Help Center> Domain Name Service> Getting Started> Translating an IP Address to a Domain Name
Updated on 2022-09-13 GMT+08:00

Translating an IP Address to a Domain Name


PTR records are used to prove credibility of IP addresses and domain names of email servers. To avoid being tracked, most spam senders use email servers whose IP addresses are dynamically allocated or not mapped to registered domain names. If you do not want emails sent from your email server to be considered as spam, add a PTR record to map the email server IP address to a domain name. In this way, the email recipient can obtain the domain name by IP address and will know that the email server is trustworthy.

If you use an ECS as an email server, configure a PTR record to map the EIP of the ECS to the domain name.

This following are operations for you to add a PTR record for a cloud resource, such as ECS.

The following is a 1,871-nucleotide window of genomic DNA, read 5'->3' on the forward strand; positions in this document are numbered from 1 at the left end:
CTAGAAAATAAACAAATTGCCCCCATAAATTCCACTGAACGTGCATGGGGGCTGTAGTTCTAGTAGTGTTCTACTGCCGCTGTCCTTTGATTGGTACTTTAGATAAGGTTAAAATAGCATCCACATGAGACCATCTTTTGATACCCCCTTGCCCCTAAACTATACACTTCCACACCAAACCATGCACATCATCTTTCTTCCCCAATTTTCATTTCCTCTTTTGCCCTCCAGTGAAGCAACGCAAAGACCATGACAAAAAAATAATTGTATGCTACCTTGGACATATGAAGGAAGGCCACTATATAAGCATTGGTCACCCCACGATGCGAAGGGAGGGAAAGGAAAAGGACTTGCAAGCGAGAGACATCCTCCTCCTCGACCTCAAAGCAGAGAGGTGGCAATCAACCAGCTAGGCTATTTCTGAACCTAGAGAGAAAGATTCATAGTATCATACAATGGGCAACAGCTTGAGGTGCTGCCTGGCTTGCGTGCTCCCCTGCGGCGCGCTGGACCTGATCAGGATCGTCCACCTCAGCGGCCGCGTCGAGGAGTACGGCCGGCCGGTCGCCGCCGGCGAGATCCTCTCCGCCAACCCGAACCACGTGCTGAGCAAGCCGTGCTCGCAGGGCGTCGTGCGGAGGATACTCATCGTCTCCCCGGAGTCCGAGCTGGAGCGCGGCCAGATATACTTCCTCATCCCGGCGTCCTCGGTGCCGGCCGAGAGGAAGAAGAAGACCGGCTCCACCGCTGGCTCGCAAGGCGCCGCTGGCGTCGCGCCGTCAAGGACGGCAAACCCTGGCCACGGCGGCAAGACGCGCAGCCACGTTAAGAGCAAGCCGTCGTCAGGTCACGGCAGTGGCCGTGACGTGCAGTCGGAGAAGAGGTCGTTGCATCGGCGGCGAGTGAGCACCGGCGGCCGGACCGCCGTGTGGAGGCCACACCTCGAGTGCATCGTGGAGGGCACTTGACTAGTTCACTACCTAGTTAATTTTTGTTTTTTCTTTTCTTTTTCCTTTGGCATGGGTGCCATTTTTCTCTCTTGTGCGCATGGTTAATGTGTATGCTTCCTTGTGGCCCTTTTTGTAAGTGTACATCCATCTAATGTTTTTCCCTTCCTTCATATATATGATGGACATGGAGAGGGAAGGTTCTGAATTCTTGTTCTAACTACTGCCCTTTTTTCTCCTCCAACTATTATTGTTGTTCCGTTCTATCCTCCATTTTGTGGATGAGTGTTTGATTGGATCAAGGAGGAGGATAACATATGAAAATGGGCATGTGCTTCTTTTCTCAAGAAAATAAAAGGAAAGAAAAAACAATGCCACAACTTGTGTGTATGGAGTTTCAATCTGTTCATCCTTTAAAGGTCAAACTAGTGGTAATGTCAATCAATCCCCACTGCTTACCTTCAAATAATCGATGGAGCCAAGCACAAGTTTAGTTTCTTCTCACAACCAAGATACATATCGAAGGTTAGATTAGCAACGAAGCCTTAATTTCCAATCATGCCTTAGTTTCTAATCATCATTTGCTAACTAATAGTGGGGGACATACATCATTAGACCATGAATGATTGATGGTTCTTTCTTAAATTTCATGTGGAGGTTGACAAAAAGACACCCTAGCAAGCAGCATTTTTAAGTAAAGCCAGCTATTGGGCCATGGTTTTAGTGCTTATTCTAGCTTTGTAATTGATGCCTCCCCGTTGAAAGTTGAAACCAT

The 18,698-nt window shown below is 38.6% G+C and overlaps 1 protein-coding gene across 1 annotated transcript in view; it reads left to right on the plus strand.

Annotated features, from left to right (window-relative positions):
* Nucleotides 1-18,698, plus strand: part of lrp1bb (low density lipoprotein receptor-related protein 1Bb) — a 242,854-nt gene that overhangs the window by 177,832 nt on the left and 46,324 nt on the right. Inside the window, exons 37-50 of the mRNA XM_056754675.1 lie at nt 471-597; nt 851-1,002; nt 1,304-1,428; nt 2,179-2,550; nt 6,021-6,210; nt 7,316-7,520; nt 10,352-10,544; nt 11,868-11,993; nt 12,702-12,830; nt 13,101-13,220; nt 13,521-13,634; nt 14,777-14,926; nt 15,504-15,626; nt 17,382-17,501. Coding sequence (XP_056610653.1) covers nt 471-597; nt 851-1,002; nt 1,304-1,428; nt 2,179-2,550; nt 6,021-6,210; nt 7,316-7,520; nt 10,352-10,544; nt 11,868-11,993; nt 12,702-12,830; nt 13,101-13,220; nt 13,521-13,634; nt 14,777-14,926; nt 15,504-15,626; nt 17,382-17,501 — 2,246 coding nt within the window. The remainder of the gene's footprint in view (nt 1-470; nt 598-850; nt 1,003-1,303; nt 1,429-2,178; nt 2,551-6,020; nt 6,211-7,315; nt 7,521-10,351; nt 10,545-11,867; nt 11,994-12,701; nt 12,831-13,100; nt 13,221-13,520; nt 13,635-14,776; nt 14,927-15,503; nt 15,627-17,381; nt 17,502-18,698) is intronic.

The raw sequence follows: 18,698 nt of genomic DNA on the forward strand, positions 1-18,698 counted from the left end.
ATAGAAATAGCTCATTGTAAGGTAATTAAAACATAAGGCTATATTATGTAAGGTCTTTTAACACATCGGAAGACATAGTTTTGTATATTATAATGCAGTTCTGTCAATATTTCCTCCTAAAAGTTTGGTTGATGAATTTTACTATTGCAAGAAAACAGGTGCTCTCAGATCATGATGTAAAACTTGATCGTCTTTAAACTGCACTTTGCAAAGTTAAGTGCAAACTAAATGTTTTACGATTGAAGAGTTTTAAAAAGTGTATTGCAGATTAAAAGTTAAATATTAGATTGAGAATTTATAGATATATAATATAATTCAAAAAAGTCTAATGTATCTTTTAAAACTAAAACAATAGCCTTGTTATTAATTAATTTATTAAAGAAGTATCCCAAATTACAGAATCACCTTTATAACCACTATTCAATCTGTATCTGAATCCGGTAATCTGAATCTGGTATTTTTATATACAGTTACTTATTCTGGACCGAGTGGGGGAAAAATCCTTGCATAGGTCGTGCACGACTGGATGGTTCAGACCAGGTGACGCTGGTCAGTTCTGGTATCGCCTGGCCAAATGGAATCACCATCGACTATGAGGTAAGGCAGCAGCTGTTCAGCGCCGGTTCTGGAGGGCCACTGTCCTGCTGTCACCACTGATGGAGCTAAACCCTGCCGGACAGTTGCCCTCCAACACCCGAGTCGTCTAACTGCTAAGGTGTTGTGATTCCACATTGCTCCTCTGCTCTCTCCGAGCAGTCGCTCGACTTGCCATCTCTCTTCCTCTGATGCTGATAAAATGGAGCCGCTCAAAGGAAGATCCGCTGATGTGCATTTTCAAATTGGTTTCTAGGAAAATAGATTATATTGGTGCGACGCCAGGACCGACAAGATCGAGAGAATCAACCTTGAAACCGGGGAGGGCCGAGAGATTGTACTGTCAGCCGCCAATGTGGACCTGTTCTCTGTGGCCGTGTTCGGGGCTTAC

Currently, you can configure PTR records only for IP addresses with a 32-bit subnet mask.


  • You have registered a domain name with Huawei Cloud or a third-party registrar.
  • You have created an ECS and bound an EIP to it.


  1. Log in to the management console.
  2. Hover the cursor over in the upper left corner. In the service list, choose Networking > Domain Name Service.

    The DNS console is displayed.

  3. In the navigation pane, choose PTR Records.

    The PTR Records page is displayed.

  4. Click in the upper left corner and select the desired region and project.
  5. Click Create PTR Record.
    • EIP: Select the EIP of the ECS.
    • Domain Name: Enter the domain name that the EIP points to.
    Retain the default settings for other parameters. For detailed descriptions of the parameters, see Creating a PTR Record.
    Figure 1 Creating a PTR record
  6. Click OK.

    View the created PTR record on the PTR Records page.

    If the domain name is mapped to multiple EIPs, you must create a PTR record for each EIP.

  7. Verify that the PTR record has taken effect.

    Run the following DOS command on a PC connected to the Internet:

    nslookup -qt=ptr IP address